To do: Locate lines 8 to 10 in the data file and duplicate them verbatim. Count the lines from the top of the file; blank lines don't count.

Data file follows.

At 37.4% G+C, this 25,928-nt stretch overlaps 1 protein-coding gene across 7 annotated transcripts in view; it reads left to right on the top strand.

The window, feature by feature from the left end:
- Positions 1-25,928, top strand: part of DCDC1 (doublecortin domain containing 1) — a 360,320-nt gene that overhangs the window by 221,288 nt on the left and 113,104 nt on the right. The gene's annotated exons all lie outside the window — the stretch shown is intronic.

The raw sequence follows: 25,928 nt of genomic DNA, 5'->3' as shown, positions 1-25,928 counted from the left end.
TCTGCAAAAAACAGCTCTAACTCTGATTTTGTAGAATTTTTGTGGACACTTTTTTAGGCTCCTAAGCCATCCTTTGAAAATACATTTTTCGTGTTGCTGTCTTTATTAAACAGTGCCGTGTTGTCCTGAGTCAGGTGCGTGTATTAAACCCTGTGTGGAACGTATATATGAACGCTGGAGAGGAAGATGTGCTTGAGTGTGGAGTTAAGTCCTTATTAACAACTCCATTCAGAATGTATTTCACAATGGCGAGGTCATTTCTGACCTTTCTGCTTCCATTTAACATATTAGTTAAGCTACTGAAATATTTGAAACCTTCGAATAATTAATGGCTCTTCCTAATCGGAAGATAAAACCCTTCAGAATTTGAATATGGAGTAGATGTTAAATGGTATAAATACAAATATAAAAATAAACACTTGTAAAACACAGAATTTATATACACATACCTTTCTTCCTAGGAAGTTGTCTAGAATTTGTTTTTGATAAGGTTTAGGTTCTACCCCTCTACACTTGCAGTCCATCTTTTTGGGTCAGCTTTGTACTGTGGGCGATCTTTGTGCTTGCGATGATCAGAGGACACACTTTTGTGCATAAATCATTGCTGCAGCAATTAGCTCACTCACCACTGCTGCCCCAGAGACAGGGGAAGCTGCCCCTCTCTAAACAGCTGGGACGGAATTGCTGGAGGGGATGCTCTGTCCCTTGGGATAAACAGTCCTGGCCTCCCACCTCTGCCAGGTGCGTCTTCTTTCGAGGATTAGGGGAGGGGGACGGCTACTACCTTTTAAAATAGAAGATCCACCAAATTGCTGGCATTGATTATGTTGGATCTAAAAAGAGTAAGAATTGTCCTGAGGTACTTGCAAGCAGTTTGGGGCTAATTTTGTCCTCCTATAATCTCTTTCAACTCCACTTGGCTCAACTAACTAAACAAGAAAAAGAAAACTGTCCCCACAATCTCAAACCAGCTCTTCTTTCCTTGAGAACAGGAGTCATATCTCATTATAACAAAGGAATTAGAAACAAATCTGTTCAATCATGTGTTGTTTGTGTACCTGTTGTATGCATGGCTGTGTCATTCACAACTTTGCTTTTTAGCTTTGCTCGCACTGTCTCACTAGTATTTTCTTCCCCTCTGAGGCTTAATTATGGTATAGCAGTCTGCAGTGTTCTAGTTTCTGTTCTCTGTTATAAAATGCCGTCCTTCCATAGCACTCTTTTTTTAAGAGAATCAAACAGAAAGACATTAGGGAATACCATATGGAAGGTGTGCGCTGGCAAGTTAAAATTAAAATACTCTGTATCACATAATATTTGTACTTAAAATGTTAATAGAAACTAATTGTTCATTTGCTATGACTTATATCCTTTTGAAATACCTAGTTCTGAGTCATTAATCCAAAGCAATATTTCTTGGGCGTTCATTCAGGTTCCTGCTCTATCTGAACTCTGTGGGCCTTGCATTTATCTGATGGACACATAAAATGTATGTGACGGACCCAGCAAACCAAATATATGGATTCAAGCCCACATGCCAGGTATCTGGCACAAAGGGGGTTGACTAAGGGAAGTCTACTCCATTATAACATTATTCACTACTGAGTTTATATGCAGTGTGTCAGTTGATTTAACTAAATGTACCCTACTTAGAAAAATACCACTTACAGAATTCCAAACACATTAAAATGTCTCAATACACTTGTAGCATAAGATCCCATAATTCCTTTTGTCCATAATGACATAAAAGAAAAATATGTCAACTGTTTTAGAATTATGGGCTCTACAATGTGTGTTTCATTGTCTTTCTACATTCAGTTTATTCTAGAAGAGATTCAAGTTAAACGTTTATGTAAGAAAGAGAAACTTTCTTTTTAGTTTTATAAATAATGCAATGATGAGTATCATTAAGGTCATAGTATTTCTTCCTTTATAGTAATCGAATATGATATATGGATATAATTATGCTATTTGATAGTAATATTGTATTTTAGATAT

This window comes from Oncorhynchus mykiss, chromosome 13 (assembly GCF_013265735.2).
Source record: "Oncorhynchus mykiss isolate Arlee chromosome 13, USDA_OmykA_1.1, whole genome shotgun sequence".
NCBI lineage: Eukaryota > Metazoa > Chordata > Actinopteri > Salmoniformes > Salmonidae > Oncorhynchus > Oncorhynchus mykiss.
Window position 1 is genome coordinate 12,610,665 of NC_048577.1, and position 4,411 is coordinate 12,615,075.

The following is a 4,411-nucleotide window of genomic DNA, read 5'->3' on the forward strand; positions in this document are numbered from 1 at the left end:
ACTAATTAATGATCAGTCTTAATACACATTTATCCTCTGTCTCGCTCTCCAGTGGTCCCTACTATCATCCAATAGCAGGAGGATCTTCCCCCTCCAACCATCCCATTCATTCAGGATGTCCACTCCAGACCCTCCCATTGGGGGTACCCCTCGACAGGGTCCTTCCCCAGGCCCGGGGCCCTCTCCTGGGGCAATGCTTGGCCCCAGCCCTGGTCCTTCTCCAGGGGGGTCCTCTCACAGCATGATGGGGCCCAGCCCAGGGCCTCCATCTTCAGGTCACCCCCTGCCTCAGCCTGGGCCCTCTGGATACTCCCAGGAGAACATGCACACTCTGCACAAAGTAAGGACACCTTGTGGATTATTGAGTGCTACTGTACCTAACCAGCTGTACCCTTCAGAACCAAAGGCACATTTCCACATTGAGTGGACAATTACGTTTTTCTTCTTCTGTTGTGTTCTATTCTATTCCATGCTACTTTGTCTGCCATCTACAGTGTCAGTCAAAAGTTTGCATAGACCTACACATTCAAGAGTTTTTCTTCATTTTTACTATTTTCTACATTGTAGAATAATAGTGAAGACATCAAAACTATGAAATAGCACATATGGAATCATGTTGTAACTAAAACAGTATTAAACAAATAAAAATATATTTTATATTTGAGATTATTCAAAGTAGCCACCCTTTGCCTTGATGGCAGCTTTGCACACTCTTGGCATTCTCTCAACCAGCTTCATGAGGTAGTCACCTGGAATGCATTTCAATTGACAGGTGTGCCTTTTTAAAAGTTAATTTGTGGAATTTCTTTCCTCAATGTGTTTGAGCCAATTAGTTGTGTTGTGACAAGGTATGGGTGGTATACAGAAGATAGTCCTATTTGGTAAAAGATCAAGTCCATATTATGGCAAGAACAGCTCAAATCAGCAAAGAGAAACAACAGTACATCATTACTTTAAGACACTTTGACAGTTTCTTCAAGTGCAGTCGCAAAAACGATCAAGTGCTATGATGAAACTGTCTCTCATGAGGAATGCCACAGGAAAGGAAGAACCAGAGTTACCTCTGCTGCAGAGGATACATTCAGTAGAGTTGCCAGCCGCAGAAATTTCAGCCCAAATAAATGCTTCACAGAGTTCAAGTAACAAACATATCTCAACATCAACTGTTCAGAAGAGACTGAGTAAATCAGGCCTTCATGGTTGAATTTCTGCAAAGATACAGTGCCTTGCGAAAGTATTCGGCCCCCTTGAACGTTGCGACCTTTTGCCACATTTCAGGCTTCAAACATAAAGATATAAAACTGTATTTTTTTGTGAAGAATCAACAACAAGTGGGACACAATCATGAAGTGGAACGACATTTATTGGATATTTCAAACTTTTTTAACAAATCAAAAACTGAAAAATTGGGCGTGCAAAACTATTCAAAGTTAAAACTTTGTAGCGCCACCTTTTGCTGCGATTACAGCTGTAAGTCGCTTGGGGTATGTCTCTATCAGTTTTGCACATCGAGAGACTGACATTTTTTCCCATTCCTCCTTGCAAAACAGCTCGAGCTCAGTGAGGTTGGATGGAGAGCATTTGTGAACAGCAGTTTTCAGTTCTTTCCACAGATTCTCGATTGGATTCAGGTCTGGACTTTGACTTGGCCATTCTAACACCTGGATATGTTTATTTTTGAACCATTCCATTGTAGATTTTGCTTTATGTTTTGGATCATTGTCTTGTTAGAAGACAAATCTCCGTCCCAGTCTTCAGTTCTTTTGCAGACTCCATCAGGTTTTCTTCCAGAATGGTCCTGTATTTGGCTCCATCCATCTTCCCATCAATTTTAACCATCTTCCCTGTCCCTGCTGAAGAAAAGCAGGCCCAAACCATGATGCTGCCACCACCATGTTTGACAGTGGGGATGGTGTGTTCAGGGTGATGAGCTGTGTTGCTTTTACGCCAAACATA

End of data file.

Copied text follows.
NCBI lineage: Eukaryota > Metazoa > Chordata > Actinopteri > Salmoniformes > Salmonidae > Oncorhynchus > Oncorhynchus mykiss.
Window position 1 is genome coordinate 12,610,665 of NC_048577.1, and position 4,411 is coordinate 12,615,075.

The following is a 4,411-nucleotide window of genomic DNA, read 5'->3' on the forward strand; positions in this document are numbered from 1 at the left end: